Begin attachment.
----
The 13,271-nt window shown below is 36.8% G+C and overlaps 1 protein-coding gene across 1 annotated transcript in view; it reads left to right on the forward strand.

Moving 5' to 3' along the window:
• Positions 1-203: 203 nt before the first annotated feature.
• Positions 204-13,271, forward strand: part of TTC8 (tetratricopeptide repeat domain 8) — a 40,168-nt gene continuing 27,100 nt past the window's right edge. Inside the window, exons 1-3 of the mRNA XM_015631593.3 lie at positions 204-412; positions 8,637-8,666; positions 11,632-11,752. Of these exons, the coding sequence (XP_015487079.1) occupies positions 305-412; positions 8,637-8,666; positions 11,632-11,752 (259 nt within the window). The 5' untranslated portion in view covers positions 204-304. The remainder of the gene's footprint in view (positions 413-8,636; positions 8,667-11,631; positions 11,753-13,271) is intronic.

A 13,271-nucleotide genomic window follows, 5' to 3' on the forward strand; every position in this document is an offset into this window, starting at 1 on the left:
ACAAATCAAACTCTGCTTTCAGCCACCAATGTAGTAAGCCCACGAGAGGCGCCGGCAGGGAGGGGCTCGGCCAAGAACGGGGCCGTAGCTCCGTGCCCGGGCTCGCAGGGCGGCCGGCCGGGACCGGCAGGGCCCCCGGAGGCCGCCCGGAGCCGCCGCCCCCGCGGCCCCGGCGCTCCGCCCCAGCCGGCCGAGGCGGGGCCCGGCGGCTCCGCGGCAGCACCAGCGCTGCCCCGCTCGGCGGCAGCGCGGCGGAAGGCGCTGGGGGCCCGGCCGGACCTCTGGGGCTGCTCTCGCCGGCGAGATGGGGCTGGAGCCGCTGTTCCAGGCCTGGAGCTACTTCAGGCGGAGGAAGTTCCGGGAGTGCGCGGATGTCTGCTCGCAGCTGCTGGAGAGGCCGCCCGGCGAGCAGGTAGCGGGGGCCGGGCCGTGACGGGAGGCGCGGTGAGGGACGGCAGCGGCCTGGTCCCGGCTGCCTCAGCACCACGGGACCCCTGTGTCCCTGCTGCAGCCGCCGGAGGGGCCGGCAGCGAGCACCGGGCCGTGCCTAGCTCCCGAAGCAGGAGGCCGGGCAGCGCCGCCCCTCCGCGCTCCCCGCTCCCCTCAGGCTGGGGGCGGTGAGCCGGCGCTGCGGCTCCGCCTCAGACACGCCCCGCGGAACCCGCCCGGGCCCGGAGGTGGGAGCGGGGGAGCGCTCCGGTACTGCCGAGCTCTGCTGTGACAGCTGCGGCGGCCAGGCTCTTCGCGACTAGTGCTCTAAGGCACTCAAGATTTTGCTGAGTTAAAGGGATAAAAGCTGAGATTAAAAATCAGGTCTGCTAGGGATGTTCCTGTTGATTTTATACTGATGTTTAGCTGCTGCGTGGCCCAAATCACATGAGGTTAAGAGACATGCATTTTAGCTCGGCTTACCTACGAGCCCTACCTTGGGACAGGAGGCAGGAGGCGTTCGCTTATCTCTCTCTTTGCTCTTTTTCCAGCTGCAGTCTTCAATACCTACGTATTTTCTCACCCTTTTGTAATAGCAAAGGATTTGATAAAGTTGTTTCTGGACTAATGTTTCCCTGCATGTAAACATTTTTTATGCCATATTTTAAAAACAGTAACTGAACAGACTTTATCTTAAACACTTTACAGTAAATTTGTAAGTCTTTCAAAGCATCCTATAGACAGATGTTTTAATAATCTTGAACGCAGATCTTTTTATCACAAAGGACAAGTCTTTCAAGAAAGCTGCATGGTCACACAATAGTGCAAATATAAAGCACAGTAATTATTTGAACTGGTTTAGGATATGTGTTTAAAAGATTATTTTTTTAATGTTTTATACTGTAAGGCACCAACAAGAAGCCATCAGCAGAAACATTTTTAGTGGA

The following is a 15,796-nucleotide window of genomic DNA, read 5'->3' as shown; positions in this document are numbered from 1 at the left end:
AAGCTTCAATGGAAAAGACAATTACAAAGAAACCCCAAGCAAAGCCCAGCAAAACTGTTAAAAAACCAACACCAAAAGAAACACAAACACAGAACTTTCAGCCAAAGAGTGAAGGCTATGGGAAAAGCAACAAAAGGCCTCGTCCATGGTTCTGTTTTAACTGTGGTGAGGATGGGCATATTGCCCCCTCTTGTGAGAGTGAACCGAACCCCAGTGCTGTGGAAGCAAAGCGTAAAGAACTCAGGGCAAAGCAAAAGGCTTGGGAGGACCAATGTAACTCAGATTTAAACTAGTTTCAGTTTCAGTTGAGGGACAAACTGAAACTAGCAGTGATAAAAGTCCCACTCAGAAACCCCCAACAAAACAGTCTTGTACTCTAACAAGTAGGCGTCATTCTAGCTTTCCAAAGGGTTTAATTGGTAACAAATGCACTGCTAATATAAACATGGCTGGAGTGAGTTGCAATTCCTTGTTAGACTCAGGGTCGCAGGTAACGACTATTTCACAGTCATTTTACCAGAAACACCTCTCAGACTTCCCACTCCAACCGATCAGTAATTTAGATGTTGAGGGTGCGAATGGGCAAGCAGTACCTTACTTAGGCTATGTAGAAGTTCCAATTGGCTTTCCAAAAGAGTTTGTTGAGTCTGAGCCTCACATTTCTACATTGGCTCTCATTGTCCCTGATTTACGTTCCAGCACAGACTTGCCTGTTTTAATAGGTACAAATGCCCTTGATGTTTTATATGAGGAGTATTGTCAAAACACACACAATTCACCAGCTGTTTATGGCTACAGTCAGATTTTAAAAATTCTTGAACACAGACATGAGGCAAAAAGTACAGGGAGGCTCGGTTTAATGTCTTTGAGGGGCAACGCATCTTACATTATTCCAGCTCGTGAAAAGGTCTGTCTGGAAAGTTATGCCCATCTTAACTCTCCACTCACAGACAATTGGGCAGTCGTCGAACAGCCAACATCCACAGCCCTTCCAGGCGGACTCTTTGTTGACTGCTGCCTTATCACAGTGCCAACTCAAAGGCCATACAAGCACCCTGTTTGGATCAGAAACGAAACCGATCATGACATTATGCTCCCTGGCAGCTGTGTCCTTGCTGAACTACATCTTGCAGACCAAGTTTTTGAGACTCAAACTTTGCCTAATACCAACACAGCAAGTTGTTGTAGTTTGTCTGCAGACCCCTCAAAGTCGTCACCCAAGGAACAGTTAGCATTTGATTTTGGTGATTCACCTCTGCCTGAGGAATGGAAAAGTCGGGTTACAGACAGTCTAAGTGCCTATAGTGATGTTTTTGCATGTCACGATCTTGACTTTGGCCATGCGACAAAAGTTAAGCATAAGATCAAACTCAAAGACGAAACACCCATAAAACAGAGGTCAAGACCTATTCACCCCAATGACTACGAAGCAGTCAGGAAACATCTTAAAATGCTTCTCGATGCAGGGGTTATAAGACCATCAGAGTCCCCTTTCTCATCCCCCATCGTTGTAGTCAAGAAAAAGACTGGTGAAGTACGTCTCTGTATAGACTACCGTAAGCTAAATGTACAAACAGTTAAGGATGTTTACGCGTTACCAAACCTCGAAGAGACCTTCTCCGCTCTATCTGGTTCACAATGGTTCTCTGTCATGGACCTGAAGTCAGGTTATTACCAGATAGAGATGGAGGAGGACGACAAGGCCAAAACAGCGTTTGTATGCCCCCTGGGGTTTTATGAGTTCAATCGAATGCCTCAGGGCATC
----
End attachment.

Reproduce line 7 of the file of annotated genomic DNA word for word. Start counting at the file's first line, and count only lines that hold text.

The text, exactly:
The following is a 15,796-nucleotide window of genomic DNA, read 5'->3' as shown; positions in this document are numbered from 1 at the left end: